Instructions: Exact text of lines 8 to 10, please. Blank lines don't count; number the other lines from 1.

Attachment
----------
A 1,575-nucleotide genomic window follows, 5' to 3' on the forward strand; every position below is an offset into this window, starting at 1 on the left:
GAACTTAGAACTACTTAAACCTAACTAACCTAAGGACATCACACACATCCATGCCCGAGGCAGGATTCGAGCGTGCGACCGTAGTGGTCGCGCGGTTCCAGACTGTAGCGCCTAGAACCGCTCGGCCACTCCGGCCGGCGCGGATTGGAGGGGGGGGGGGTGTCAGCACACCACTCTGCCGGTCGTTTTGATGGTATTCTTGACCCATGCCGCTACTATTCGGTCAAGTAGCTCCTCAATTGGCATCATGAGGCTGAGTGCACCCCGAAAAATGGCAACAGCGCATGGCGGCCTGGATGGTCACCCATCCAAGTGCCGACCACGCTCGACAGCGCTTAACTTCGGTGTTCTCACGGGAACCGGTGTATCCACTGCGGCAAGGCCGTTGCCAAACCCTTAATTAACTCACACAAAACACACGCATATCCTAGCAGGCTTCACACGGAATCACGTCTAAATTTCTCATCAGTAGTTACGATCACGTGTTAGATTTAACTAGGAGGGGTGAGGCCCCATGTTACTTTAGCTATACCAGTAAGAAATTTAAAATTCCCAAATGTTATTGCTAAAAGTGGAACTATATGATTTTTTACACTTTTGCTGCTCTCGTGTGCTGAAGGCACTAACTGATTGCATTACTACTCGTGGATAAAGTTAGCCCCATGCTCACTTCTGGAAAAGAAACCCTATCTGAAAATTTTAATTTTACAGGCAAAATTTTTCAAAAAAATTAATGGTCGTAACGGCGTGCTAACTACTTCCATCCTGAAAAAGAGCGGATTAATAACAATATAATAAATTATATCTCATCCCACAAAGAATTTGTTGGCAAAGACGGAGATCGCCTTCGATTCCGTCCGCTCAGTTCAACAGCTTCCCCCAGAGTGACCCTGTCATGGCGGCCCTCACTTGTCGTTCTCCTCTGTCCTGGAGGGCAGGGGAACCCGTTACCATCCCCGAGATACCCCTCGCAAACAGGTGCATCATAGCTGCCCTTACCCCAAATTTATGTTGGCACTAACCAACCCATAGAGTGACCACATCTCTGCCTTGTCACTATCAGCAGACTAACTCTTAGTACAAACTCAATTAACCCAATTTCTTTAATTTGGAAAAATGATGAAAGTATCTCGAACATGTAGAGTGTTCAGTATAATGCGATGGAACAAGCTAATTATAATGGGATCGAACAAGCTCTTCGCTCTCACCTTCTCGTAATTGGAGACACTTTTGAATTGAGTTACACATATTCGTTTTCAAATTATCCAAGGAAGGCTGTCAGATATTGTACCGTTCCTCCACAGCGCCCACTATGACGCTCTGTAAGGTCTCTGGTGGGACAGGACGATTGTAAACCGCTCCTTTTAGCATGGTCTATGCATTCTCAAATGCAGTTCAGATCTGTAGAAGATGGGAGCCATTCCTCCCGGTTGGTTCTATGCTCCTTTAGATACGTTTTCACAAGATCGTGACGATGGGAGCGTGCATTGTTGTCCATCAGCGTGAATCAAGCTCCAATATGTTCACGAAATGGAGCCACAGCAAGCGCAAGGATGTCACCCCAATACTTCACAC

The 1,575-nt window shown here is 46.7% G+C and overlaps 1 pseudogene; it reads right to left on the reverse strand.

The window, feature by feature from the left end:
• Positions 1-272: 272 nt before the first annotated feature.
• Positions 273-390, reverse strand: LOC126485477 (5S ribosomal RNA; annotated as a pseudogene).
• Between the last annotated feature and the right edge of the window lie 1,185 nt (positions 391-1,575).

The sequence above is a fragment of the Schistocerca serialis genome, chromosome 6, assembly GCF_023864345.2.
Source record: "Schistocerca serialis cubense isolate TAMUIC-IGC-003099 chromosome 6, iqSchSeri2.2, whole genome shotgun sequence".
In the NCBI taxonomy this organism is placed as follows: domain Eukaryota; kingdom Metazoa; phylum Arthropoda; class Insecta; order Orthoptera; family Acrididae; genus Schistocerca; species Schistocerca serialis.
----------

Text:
The sequence above is a fragment of the Schistocerca serialis genome, chromosome 6, assembly GCF_023864345.2.
Source record: "Schistocerca serialis cubense isolate TAMUIC-IGC-003099 chromosome 6, iqSchSeri2.2, whole genome shotgun sequence".
In the NCBI taxonomy this organism is placed as follows: domain Eukaryota; kingdom Metazoa; phylum Arthropoda; class Insecta; order Orthoptera; family Acrididae; genus Schistocerca; species Schistocerca serialis.